Yesterday I got the latest issue of Poets & Writers magazine and discovered an essay about getting blurbs, which was kind of apropos. My publisher told me that he was waiting for a blurb to put on the front cover of my novel before going to press. I assumed that he’d sent the manuscript to lots of famous writers and was waiting for them to email words of praise. On the backs of other books published by the same publisher there are such blurbs from Pulitzer Prize winners and writers that I admire like Lee Smith and Ann Beattie. After reading the essay in Poets & Writers, I’m thinking that the authors of those books actually know the Pulitzer Prize winners and asked them directly for blurbs, and that my publisher was waiting for me to send him the blurbs. Oops. A little breakdown in communication there. I suppose it seems to him as if I know what I’m doing, but I ‘m just making it all up as I go along.
I did put a bunch of blurbs about my writing in general on my new website. I should have gotten these people to blurb about Losing Kei. Oh, well. I did manage to procure one blurb, but the book is supposed to go to press right about now, so there’s no time to ask anyone else.
We narrowly missed Princess Masako’s (er, Prince Naruhito’s) motorcade on Friday. There were policemen at every corner when I went to pick up Lilia at the deaf school, and also clusters of on-lookers, preparing to wave their little Japanese flags.
Princess Masako has made the front page of the newspaper two days in a row. She looks well, in her beige pantsuits, with her Chanel handbag, but it’s hard to tell her state of mind. This is her first public appearance in five months.
Speaking of princesses, I was both intrigued and dismayed to learn that John Burnham Schwartz has a new novel coming out. The novel, entitled The Commoner, is inspired by the life of Empress Michiko, who has had many stress-related health problems of her own. There is also a Masako-type princess in the story. The book got a starred review in Publisher’s Weekly. It’ s going to be published in January, the same month as my novel, Losing Kei. Of course I’m going to read it, but this book has obliterated any slim chance I had of having my own novel mentioned in Vogue, Vanity Fair, etc. There’ s no way they would mention two novels about Japan in one issue, and Schwartz, who has already published three novels, one of which has been made into a major motion picture, and who writes features for Vogue and is obivously well-connected, will get all the ink.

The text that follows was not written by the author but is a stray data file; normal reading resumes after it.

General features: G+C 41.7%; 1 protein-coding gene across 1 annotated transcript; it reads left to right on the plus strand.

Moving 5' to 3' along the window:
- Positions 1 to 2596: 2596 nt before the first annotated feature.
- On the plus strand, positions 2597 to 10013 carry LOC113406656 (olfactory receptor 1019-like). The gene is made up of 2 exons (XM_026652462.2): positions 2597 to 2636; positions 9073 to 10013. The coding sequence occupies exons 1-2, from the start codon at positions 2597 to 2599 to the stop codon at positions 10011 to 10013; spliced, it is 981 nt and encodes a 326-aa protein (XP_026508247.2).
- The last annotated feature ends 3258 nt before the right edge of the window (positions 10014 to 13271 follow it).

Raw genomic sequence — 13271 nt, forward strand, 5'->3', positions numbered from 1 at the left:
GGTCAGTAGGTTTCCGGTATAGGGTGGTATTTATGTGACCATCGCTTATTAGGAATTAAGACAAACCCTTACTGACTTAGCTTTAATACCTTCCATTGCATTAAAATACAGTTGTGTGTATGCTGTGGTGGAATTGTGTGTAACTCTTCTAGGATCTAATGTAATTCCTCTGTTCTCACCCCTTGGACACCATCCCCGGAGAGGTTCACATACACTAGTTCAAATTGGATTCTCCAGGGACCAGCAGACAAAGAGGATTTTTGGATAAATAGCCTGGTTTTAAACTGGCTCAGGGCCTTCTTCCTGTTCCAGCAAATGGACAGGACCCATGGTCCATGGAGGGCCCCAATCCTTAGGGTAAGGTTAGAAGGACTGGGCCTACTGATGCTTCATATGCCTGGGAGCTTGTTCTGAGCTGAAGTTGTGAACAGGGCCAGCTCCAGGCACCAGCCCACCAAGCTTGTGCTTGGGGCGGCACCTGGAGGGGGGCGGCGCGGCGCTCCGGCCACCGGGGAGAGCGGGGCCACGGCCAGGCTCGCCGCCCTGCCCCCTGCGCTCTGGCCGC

Have just returned from a wildly busy weekend in Tokyo, where I attended the first ever Japan Writer’s Conference. Will report in more detail soon.
I’m feeling sort of grumpy today. Maybe it’s the heat. I also keep thinking about the email message that my mother sent from Michigan, where my dad was attending his class reunion. My dad went to high school in Reed City, which is kind of a podunk town (sorry if you’re from there). One of his classmates had a son who grew up to write a book. This son, Doug Stanton, was a special speaker at the class reunion. His book is about the U.S.S. Indianapolis, which sank during WWII. It was published by a major publisher and it’s going to be made into a movie. I’m happy for him. Really. It’s not the kind of book I’d normally read, but I understand that books like that are popular. Fine. So what bothered me about my mother’s email was her writing, “Maybe your book will be made into a movie, too. You never know, honey.” It’s as if having your book made into a movie somehow validates it. I’m sorry if people are too lazy to read, but how many times do you see a movie and think, “The book was so much better!” And I understand how movies reach more people, but why can’t the book be enough in itself? I would be happy about the money that I might get, but I don’t see how my novel could be turned into a movie. Some Hollywood screenwriter would make lots of changes, turn it into a thriller, and then it wouldn’t be my work at all. *Sigh* I suppose I should get used to this kind of thing. Next, Mom will say, “Maybe you’ll get a story published in Good Housekeeping, you never know.” Or “Maybe Oprah will have you as a guest. You never know.” But even if none of these things happen, I am still happy that I am about to publish my first book.
Last Sunday evening I had the great privilege to be a guest reader at Four Stories Osaka, a spin-off of the Four Stories reading series held in Boston. The whole thing was started (and is continued by) Tracy Slater, an emerging writer who teaches gender studies at a Boston prison. Tracy decides on a theme (this time it was loss and desperation) and invites four published writers to read for fifteen minutes each. I’ve been to three of these events so far, and it’s always a good time. Tracy is enthusiastic and supportive and a boon to the arts in Japan; every writer should have a Tracy!
The event was held at Portugalia Bar & Grill, just down the street from the American consulate. There was lots of food and wine and an attentive, literate audience, including a reporter from the Japan Times. I got to read along with Holly Thompson, author of the wonderful novel Ash, and a contributor to my anthology The Broken Bridge. It was fun to hang out and talk with her, and to have a look at the dummy of her forthcoming picture book. Brit Chris Page read a funny story and a man whose life is going down the drain, and American Jerry Gordon read a heartbreaking tale about a boy’s uneaten last lunch.
All of the readings and some photos from the event are now online. Mine is here. (I was holding a mike in one hand and my pages in the other. If you here a pause, that’s me trying to get tot he next page.) Depending on how fast your computer is, it may take awhile to download the audio portion.